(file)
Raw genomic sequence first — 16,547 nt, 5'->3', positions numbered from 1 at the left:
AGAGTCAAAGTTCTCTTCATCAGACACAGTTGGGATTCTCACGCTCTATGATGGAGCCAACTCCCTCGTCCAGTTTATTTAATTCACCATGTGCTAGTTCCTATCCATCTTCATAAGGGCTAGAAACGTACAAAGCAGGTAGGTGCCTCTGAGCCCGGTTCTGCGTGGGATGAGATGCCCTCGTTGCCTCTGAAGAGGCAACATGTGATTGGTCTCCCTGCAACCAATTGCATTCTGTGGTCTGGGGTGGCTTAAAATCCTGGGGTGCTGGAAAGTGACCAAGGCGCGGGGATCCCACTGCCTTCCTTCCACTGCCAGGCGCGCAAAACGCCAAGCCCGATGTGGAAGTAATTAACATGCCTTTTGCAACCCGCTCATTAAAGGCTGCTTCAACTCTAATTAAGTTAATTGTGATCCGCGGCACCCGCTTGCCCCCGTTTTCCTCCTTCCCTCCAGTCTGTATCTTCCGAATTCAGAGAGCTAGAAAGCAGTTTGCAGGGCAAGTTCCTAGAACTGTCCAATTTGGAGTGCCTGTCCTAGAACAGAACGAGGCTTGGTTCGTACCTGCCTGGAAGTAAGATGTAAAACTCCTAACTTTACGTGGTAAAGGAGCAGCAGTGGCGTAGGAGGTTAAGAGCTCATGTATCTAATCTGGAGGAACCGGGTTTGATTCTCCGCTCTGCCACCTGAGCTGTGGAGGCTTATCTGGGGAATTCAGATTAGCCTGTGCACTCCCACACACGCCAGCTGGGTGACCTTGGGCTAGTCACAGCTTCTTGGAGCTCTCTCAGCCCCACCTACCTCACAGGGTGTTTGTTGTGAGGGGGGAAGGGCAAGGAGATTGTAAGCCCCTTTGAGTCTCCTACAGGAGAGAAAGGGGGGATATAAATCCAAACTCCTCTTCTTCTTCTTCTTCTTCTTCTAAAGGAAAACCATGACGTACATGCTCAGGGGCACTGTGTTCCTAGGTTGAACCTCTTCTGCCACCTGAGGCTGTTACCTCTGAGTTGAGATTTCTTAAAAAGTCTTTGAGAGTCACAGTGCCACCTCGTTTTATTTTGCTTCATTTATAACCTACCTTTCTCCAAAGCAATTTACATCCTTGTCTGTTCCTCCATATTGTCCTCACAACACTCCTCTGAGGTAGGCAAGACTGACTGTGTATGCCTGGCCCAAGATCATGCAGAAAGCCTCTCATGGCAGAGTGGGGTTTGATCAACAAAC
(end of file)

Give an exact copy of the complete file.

Raw genomic sequence first — 16,547 nt, 5'->3', positions numbered from 1 at the left:
AGAGTCAAAGTTCTCTTCATCAGACACAGTTGGGATTCTCACGCTCTATGATGGAGCCAACTCCCTCGTCCAGTTTATTTAATTCACCATGTGCTAGTTCCTATCCATCTTCATAAGGGCTAGAAACGTACAAAGCAGGTAGGTGCCTCTGAGCCCGGTTCTGCGTGGGATGAGATGCCCTCGTTGCCTCTGAAGAGGCAACATGTGATTGGTCTCCCTGCAACCAATTGCATTCTGTGGTCTGGGGTGGCTTAAAATCCTGGGGTGCTGGAAAGTGACCAAGGCGCGGGGATCCCACTGCCTTCCTTCCACTGCCAGGCGCGCAAAACGCCAAGCCCGATGTGGAAGTAATTAACATGCCTTTTGCAACCCGCTCATTAAAGGCTGCTTCAACTCTAATTAAGTTAATTGTGATCCGCGGCACCCGCTTGCCCCCGTTTTCCTCCTTCCCTCCAGTCTGTATCTTCCGAATTCAGAGAGCTAGAAAGCAGTTTGCAGGGCAAGTTCCTAGAACTGTCCAATTTGGAGTGCCTGTCCTAGAACAGAACGAGGCTTGGTTCGTACCTGCCTGGAAGTAAGATGTAAAACTCCTAACTTTACGTGGTAAAGGAGCAGCAGTGGCGTAGGAGGTTAAGAGCTCATGTATCTAATCTGGAGGAACCGGGTTTGATTCTCCGCTCTGCCACCTGAGCTGTGGAGGCTTATCTGGGGAATTCAGATTAGCCTGTGCACTCCCACACACGCCAGCTGGGTGACCTTGGGCTAGTCACAGCTTCTTGGAGCTCTCTCAGCCCCACCTACCTCACAGGGTGTTTGTTGTGAGGGGGGAAGGGCAAGGAGATTGTAAGCCCCTTTGAGTCTCCTACAGGAGAGAAAGGGGGGATATAAATCCAAACTCCTCTTCTTCTTCTTCTTCTTCTTCTAAAGGAAAACCATGACGTACATGCTCAGGGGCACTGTGTTCCTAGGTTGAACCTCTTCTGCCACCTGAGGCTGTTACCTCTGAGTTGAGATTTCTTAAAAAGTCTTTGAGAGTCACAGTGCCACCTCGTTTTATTTTGCTTCATTTATAACCTACCTTTCTCCAAAGCAATTTACATCCTTGTCTGTTCCTCCATATTGTCCTCACAACACTCCTCTGAGGTAGGCAAGACTGACTGTGTATGCCTGGCCCAAGATCATGCAGAAAGCCTCTCATGGCAGAGTGGGGTTTGATCAACAAAC